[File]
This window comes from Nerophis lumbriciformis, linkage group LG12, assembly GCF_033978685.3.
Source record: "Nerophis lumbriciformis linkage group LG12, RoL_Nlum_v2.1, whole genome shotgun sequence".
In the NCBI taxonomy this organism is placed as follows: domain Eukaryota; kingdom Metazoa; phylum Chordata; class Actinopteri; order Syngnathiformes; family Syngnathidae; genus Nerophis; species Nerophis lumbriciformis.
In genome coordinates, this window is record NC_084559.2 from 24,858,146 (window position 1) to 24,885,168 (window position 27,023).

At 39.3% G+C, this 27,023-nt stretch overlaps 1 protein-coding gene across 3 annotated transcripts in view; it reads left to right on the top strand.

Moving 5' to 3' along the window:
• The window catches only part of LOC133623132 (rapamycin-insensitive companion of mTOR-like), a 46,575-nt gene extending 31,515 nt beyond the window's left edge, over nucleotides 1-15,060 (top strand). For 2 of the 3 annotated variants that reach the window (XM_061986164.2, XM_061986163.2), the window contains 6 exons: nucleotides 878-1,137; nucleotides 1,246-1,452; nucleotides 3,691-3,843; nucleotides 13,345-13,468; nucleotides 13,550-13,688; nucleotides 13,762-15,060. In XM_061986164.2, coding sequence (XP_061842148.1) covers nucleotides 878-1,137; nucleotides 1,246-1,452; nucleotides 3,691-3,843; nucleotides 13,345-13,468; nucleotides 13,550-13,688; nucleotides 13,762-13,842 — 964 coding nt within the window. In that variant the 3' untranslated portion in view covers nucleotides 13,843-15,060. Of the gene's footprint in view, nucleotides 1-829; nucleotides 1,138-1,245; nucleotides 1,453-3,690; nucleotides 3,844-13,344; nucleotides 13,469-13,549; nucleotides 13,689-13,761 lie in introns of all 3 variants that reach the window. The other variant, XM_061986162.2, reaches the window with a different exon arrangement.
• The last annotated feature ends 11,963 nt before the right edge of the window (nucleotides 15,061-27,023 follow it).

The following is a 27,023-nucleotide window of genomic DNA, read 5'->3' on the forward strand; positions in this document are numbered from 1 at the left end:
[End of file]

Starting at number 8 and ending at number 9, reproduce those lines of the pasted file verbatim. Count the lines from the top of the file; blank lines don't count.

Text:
• The last annotated feature ends 11,963 nt before the right edge of the window (nucleotides 15,061-27,023 follow it).

The following is a 27,023-nucleotide window of genomic DNA, read 5'->3' on the forward strand; positions in this document are numbered from 1 at the left end: